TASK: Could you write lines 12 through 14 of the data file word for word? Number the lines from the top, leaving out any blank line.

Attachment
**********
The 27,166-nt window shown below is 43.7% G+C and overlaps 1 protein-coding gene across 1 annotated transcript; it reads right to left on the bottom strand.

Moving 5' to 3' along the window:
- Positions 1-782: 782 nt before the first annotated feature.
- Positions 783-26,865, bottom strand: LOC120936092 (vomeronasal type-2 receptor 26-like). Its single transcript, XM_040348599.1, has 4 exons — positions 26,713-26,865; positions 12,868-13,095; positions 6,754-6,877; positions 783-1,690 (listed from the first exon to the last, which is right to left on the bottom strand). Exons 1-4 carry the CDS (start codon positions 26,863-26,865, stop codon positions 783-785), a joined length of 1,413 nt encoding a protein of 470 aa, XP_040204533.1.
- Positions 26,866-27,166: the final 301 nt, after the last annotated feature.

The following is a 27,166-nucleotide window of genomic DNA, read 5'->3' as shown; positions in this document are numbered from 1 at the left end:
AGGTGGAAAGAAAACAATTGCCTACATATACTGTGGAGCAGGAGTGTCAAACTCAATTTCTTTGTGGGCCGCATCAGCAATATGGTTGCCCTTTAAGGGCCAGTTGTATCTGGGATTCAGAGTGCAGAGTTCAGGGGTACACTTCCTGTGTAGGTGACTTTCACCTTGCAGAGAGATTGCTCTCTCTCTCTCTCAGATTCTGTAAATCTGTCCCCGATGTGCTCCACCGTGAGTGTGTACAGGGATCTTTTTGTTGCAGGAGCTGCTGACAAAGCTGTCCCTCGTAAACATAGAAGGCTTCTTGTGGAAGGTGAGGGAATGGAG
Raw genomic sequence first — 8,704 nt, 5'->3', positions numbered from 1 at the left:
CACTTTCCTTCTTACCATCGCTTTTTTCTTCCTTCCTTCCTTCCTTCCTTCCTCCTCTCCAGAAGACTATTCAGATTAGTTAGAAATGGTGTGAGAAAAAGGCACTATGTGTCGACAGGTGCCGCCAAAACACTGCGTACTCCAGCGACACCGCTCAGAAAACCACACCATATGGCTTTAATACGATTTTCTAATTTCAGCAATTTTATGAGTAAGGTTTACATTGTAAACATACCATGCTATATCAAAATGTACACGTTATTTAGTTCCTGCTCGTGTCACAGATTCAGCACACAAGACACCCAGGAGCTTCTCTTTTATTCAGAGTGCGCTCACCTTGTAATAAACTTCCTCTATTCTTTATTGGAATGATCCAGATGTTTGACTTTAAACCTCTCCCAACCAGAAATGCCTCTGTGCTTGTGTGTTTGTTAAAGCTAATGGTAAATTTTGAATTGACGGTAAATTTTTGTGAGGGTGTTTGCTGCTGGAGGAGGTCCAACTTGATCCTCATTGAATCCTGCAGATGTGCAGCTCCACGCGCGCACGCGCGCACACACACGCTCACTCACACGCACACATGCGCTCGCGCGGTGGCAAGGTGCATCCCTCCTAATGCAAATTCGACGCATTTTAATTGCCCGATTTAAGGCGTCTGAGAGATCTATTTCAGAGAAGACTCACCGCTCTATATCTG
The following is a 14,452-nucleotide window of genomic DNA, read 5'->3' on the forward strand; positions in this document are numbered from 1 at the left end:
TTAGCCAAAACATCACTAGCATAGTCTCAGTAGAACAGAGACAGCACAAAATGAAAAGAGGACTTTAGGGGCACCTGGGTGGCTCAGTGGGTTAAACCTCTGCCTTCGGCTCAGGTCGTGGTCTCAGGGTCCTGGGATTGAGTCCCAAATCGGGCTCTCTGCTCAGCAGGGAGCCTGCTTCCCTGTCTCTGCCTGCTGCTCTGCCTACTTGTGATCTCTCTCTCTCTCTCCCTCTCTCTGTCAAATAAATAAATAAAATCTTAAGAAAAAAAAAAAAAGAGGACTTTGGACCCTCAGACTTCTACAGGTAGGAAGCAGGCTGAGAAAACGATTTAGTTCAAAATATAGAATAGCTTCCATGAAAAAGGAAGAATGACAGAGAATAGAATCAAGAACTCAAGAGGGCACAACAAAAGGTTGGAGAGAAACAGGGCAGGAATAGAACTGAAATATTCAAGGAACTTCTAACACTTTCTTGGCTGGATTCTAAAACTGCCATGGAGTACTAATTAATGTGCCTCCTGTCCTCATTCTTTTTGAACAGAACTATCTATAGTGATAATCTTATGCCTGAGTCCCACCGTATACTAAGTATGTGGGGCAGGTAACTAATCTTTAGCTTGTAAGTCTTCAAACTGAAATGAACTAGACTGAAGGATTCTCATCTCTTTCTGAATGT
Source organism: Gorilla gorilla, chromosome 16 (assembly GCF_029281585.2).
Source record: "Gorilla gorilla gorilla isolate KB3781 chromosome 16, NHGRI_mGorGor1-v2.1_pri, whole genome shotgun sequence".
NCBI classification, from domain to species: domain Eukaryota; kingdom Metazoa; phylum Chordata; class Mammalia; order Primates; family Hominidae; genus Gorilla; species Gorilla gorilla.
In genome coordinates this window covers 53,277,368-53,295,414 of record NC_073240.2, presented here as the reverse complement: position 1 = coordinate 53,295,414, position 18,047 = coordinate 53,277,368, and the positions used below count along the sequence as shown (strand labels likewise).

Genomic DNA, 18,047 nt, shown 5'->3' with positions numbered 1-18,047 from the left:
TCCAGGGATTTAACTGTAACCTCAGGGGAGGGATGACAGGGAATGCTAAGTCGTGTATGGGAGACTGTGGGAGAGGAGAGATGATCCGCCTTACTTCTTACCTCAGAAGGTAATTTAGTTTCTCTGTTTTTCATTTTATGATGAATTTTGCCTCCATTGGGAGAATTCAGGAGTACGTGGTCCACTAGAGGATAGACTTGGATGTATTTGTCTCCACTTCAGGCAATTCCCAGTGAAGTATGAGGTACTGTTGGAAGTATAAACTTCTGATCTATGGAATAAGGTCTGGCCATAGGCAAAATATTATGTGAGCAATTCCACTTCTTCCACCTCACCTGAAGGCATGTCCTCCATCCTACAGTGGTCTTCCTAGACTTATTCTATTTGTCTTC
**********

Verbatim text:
Source organism: Gorilla gorilla, chromosome 16 (assembly GCF_029281585.2).
Source record: "Gorilla gorilla gorilla isolate KB3781 chromosome 16, NHGRI_mGorGor1-v2.1_pri, whole genome shotgun sequence".
NCBI classification, from domain to species: domain Eukaryota; kingdom Metazoa; phylum Chordata; class Mammalia; order Primates; family Hominidae; genus Gorilla; species Gorilla gorilla.